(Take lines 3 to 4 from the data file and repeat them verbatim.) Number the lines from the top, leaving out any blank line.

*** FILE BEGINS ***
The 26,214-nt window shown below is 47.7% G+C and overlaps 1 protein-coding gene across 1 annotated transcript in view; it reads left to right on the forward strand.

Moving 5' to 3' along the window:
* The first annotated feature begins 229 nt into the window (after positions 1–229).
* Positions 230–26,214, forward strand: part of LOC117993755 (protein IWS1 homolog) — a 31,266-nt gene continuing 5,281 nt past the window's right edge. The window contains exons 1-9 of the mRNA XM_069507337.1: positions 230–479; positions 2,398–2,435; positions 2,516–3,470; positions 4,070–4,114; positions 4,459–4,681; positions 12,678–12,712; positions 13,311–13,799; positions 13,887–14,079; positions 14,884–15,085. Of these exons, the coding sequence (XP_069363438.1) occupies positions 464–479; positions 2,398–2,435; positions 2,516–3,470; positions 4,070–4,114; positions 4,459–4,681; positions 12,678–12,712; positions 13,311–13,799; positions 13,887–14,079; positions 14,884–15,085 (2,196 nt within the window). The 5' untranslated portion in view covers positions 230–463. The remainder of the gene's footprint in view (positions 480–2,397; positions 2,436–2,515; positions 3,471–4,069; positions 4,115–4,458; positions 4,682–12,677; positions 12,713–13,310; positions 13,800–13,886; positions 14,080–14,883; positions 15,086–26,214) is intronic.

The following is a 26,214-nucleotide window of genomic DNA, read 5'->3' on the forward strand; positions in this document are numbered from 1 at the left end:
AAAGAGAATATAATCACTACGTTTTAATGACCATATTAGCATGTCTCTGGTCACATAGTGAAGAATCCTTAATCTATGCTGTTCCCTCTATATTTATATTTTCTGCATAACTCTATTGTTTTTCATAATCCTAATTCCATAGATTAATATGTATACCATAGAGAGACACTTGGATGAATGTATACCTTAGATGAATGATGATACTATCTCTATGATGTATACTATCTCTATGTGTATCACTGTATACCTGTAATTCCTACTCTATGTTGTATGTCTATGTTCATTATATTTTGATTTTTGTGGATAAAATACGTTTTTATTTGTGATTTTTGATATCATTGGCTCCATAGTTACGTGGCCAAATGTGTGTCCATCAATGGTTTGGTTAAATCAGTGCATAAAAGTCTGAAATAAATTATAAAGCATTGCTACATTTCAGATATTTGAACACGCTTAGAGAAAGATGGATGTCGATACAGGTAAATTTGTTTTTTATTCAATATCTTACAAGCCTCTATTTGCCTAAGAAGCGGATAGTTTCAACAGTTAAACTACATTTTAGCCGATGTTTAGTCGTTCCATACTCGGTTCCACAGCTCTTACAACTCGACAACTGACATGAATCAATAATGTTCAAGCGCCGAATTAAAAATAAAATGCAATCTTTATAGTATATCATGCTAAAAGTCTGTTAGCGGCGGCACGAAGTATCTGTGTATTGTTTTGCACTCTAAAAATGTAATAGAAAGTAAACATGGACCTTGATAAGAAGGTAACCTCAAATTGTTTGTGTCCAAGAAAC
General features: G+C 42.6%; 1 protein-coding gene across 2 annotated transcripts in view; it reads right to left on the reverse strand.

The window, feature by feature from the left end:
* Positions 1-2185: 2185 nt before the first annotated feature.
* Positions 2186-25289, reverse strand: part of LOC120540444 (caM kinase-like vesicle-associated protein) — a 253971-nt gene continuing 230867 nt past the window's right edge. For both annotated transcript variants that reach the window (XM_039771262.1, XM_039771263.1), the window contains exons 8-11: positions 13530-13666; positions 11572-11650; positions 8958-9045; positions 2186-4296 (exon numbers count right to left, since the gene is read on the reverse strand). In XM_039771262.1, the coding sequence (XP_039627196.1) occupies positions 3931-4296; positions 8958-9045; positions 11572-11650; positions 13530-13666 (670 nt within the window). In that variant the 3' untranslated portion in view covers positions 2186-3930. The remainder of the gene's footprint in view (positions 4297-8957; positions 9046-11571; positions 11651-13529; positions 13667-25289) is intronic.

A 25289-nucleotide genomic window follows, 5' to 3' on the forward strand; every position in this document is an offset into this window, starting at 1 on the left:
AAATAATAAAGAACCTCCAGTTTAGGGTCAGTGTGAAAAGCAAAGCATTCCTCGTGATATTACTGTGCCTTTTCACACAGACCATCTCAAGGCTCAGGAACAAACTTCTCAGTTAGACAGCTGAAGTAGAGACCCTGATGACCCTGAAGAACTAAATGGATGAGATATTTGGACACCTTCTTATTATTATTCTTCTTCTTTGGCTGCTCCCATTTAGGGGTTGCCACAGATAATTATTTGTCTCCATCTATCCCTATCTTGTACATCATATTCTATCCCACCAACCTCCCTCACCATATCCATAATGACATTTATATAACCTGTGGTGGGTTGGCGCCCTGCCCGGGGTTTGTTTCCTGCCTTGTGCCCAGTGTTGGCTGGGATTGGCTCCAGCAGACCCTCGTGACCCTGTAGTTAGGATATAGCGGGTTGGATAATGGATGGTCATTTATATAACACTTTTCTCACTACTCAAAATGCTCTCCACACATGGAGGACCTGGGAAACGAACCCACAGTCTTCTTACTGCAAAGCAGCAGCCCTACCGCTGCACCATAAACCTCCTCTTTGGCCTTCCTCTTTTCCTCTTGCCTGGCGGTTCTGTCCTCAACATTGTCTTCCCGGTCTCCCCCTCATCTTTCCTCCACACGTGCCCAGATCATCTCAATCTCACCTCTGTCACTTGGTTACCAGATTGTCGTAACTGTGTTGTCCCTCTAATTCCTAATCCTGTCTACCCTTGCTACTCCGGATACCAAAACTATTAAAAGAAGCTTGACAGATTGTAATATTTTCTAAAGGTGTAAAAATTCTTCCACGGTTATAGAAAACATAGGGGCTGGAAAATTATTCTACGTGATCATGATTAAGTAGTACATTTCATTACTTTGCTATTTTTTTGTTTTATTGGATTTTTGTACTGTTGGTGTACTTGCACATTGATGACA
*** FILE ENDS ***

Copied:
* The first annotated feature begins 229 nt into the window (after positions 1–229).
* Positions 230–26,214, forward strand: part of LOC117993755 (protein IWS1 homolog) — a 31,266-nt gene continuing 5,281 nt past the window's right edge. The window contains exons 1-9 of the mRNA XM_069507337.1: positions 230–479; positions 2,398–2,435; positions 2,516–3,470; positions 4,070–4,114; positions 4,459–4,681; positions 12,678–12,712; positions 13,311–13,799; positions 13,887–14,079; positions 14,884–15,085. Of these exons, the coding sequence (XP_069363438.1) occupies positions 464–479; positions 2,398–2,435; positions 2,516–3,470; positions 4,070–4,114; positions 4,459–4,681; positions 12,678–12,712; positions 13,311–13,799; positions 13,887–14,079; positions 14,884–15,085 (2,196 nt within the window). The 5' untranslated portion in view covers positions 230–463. The remainder of the gene's footprint in view (positions 480–2,397; positions 2,436–2,515; positions 3,471–4,069; positions 4,115–4,458; positions 4,682–12,677; positions 12,713–13,310; positions 13,800–13,886; positions 14,080–14,883; positions 15,086–26,214) is intronic.